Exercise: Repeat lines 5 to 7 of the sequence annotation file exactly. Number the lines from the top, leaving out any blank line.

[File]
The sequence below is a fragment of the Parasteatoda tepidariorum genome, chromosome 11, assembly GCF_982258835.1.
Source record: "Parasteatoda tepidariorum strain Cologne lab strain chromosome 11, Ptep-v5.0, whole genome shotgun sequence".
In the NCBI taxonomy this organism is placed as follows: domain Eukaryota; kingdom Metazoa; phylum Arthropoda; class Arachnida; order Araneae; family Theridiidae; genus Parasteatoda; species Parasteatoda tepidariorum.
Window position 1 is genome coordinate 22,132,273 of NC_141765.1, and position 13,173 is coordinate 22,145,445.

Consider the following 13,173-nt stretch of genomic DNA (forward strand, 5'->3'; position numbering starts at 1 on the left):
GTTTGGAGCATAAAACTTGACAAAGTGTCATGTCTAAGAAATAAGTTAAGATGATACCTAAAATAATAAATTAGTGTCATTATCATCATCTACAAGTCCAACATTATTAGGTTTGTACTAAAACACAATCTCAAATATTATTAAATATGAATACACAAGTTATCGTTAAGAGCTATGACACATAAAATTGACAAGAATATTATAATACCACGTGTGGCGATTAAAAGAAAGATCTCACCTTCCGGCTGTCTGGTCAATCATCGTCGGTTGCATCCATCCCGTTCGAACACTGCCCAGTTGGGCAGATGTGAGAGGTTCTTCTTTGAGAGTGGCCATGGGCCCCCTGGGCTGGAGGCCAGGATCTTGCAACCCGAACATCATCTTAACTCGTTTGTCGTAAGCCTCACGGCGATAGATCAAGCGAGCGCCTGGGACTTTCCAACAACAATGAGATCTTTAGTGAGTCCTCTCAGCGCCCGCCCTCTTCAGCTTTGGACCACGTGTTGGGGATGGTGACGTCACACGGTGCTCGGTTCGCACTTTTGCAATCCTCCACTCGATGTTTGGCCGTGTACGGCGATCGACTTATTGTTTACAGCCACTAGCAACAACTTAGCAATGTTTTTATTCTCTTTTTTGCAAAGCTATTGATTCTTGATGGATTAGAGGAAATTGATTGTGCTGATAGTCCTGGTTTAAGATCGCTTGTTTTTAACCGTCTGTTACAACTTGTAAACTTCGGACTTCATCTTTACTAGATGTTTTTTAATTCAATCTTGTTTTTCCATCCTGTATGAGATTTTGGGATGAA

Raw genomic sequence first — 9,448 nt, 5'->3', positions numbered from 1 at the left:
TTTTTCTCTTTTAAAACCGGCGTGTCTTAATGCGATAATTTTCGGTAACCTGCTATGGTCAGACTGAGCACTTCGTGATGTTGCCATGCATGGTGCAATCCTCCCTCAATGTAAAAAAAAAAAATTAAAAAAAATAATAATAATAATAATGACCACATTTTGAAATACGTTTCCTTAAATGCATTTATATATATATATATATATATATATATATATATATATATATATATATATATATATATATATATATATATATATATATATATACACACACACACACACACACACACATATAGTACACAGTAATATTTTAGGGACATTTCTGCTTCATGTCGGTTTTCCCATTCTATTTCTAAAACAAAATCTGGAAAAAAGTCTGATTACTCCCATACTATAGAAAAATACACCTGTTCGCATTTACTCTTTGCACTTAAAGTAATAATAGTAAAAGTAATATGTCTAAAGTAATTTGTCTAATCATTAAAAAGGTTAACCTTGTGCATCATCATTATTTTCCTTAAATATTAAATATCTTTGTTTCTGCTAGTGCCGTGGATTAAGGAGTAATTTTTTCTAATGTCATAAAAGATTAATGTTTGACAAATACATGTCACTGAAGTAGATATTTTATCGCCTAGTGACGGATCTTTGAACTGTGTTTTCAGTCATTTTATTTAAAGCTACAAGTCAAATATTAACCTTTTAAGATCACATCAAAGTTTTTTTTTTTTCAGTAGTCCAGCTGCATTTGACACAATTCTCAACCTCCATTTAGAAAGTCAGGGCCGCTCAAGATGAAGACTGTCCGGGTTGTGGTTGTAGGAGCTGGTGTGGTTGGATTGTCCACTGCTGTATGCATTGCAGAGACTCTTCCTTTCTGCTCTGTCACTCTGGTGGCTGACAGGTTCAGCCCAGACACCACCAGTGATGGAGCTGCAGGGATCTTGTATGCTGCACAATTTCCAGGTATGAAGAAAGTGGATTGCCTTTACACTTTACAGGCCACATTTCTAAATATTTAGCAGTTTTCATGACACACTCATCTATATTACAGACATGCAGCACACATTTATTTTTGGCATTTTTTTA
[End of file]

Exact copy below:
Consider the following 13,173-nt stretch of genomic DNA (forward strand, 5'->3'; position numbering starts at 1 on the left):
GTTTGGAGCATAAAACTTGACAAAGTGTCATGTCTAAGAAATAAGTTAAGATGATACCTAAAATAATAAATTAGTGTCATTATCATCATCTACAAGTCCAACATTATTAGGTTTGTACTAAAACACAATCTCAAATATTATTAAATATGAATACACAAGTTATCGTTAAGAGCTATGACACATAAAATTGACAAGAATATTATAATACCACGTGTGGCGATTAAAAGAAAGATCTCACCTTCCGGCTGTCTGGTCAATCATCGTCGGTTGCATCCATCCCGTTCGAACACTGCCCAGTTGGGCAGATGTGAGAGGTTCTTCTTTGAGAGTGGCCATGGGCCCCCTGGGCTGGAGGCCAGGATCTTGCAACCCGAACATCATCTTAACTCGTTTGTCGTAAGCCTCACGGCGATAGATCAAGCGAGCGCCTGGGACTTTCCAACAACAATGAGATCTTTAGTGAGTCCTCTCAGCGCCCGCCCTCTTCAGCTTTGGACCACGTGTTGGGGATGGTGACGTCACACGGTGCTCGGTTCGCACTTTTGCAATCCTCCACTCGATGTTTGGCCGTGTACGGCGATCGACTTATTGTTTACAGCCACTAGCAACAACTTAGCAATGTTTTTATTCTCTTTTTTGCAAAGCTATTGATTCTTGATGGATTAGAGGAAATTGATTGTGCTGATAGTCCTGGTTTAAGATCGCTTGTTTTTAACCGTCTGTTACAACTTGTAAACTTCGGACTTCATCTTTACTAGATGTTTTTTAATTCAATCTTGTTTTTCCATCCTGTATGAGATTTTGGGATGAA

Raw genomic sequence first — 9,448 nt, 5'->3', positions numbered from 1 at the left: